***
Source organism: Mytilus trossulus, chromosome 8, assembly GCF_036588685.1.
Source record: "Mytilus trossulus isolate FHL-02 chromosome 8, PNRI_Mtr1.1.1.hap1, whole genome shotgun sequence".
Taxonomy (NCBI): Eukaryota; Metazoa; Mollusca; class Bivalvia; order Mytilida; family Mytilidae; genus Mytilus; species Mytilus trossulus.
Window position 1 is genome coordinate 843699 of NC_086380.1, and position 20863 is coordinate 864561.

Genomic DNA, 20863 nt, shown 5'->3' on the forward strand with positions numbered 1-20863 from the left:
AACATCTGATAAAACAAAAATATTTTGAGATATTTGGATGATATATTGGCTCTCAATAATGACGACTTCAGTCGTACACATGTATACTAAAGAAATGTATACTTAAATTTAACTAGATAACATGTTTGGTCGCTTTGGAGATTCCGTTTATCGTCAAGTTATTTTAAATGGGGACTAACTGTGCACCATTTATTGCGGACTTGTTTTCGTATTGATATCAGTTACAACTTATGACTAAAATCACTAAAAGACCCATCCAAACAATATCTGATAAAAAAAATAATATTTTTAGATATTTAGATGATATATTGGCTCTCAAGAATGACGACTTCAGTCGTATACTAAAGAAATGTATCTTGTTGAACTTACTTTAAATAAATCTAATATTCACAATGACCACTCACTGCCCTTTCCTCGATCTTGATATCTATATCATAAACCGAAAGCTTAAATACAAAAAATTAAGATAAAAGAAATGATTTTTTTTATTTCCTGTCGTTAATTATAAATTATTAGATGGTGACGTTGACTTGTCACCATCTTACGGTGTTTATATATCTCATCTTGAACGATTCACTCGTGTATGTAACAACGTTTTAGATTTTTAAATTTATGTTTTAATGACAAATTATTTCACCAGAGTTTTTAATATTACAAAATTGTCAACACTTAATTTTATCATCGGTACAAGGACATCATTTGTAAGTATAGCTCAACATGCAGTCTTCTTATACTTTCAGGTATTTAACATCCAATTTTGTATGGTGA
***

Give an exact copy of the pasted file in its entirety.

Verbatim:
Source organism: Mytilus trossulus, chromosome 8, assembly GCF_036588685.1.
Source record: "Mytilus trossulus isolate FHL-02 chromosome 8, PNRI_Mtr1.1.1.hap1, whole genome shotgun sequence".
Taxonomy (NCBI): Eukaryota; Metazoa; Mollusca; class Bivalvia; order Mytilida; family Mytilidae; genus Mytilus; species Mytilus trossulus.
Window position 1 is genome coordinate 843699 of NC_086380.1, and position 20863 is coordinate 864561.

Genomic DNA, 20863 nt, shown 5'->3' on the forward strand with positions numbered 1-20863 from the left:
AACATCTGATAAAACAAAAATATTTTGAGATATTTGGATGATATATTGGCTCTCAATAATGACGACTTCAGTCGTACACATGTATACTAAAGAAATGTATACTTAAATTTAACTAGATAACATGTTTGGTCGCTTTGGAGATTCCGTTTATCGTCAAGTTATTTTAAATGGGGACTAACTGTGCACCATTTATTGCGGACTTGTTTTCGTATTGATATCAGTTACAACTTATGACTAAAATCACTAAAAGACCCATCCAAACAATATCTGATAAAAAAAATAATATTTTTAGATATTTAGATGATATATTGGCTCTCAAGAATGACGACTTCAGTCGTATACTAAAGAAATGTATCTTGTTGAACTTACTTTAAATAAATCTAATATTCACAATGACCACTCACTGCCCTTTCCTCGATCTTGATATCTATATCATAAACCGAAAGCTTAAATACAAAAAATTAAGATAAAAGAAATGATTTTTTTTATTTCCTGTCGTTAATTATAAATTATTAGATGGTGACGTTGACTTGTCACCATCTTACGGTGTTTATATATCTCATCTTGAACGATTCACTCGTGTATGTAACAACGTTTTAGATTTTTAAATTTATGTTTTAATGACAAATTATTTCACCAGAGTTTTTAATATTACAAAATTGTCAACACTTAATTTTATCATCGGTACAAGGACATCATTTGTAAGTATAGCTCAACATGCAGTCTTCTTATACTTTCAGGTATTTAACATCCAATTTTGTATGGTGA